The Institutional Foundations of Religious Politics: Evidence from Indonesia

Aceh, Indonesia by Sandy Zebua. Photo via Unsplash.

Since the end of the Cold War, the rise of religion in politics led some to predict the 21st century would be “God’s Century.” While this phenomenon has affected every major religious tradition, support for religious politics varies widely between and within societies. Little is known about why some societies—often within the same religious tradition—embrace religious politics while others do not. 

In a new working paper, Samuel Bazzi and colleagues hypothesize that specific religious institutions can nurture support for political activism by religious actors and in doing so shape the nature and the success of religious politics. Without such institutions, even deeply religious cultures may not endorse the mixing of religion and politics.

The authors’ analysis centers around the failed Indonesian land reform of 1960 known as the Basic Agrarian Law (BAL). As part of this reform attempt, the government challenged conservative and largely hostile rural landowners by attempting to redistribute land to landless households, who represented 60 percent of the rural population at the time. The government’s efforts to redistribute land were largely unsuccessful, but the attempted reform fostered an alliance between landed elites and religious interests that continues to shape politics in Indonesia today. In particular, the BAL exempted religious lands held in Islamic charitable trust—known as waqf —from redistribution. Knowing this, many large landowners transferred land to waqf endowments under the authority of local religious leaders.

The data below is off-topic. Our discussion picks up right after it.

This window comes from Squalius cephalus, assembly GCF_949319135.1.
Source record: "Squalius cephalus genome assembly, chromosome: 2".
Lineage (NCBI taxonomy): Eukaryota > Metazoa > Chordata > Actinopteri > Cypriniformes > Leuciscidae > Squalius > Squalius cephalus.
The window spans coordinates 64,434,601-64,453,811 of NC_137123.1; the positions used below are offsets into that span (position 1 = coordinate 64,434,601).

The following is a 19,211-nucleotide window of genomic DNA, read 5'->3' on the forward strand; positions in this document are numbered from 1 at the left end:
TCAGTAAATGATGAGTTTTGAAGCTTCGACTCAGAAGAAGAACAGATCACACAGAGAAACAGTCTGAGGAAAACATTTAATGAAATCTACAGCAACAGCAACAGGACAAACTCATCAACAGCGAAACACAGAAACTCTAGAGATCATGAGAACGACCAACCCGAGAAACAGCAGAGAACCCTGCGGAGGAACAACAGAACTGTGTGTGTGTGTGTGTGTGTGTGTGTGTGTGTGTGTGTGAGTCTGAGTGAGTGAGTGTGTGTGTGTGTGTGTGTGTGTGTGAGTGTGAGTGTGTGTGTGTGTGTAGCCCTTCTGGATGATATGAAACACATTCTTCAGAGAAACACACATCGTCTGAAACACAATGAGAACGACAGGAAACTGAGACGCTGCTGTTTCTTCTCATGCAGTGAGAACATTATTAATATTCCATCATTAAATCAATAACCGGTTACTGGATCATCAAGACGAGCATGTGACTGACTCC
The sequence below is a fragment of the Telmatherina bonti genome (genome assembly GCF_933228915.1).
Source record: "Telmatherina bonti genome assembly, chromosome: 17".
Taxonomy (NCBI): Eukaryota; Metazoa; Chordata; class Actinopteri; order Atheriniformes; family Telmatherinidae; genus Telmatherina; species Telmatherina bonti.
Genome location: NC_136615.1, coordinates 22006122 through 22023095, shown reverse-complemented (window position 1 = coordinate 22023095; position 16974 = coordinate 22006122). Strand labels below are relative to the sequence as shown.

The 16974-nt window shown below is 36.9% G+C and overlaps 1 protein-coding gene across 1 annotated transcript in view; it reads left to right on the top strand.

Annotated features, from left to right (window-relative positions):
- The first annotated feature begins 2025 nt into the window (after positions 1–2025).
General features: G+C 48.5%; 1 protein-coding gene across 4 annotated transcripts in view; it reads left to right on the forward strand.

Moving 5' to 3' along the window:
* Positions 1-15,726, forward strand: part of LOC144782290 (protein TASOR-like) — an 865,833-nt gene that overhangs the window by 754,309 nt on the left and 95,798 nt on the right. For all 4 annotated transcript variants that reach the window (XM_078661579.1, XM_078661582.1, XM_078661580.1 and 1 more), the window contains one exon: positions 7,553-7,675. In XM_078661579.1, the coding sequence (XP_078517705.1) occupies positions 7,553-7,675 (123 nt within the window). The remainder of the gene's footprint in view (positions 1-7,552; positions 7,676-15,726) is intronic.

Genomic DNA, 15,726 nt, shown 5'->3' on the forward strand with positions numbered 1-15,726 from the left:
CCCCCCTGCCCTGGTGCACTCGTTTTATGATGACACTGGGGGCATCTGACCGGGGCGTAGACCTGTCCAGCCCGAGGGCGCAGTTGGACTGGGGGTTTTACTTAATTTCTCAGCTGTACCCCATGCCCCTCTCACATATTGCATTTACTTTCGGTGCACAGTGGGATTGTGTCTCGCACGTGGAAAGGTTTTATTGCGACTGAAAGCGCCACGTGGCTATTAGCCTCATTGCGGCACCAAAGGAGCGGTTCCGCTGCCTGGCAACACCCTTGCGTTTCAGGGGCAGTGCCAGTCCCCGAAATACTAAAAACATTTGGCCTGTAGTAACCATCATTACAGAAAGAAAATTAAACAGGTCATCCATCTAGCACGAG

Main findings:

  • Areas targeted by land reform exhibit more pervasive waqf and institutions endowed as such, including Islamic boarding schools and mosques. 
  • Moreover, regions targeted for reform exhibit greater support for Islamist political parties and more extensive local Islamic law (i.e., sharia regulations) in the contemporary era of democracy and decentralized governance.
  • Overall, the land reform contributed to the resilience and eventual rise of political Islam by helping to spread religious institutions, thereby solidifying the alliance between local elites and Islamist groups.

These findings shed new light on how religious institutions may shape politics in modern democracies and may also have generalizable implications for understanding the relationship between religious institutions and the rise of religious politics in other societies. In the same way waqf estates created as a result of the 1960 Indonesian land reform continue to influence Indonesian politics today, institutions specific to other religious traditions may also condition the ways in which religious actors engage in politics in the West or in other parts of the Global South.

Read the Working Paper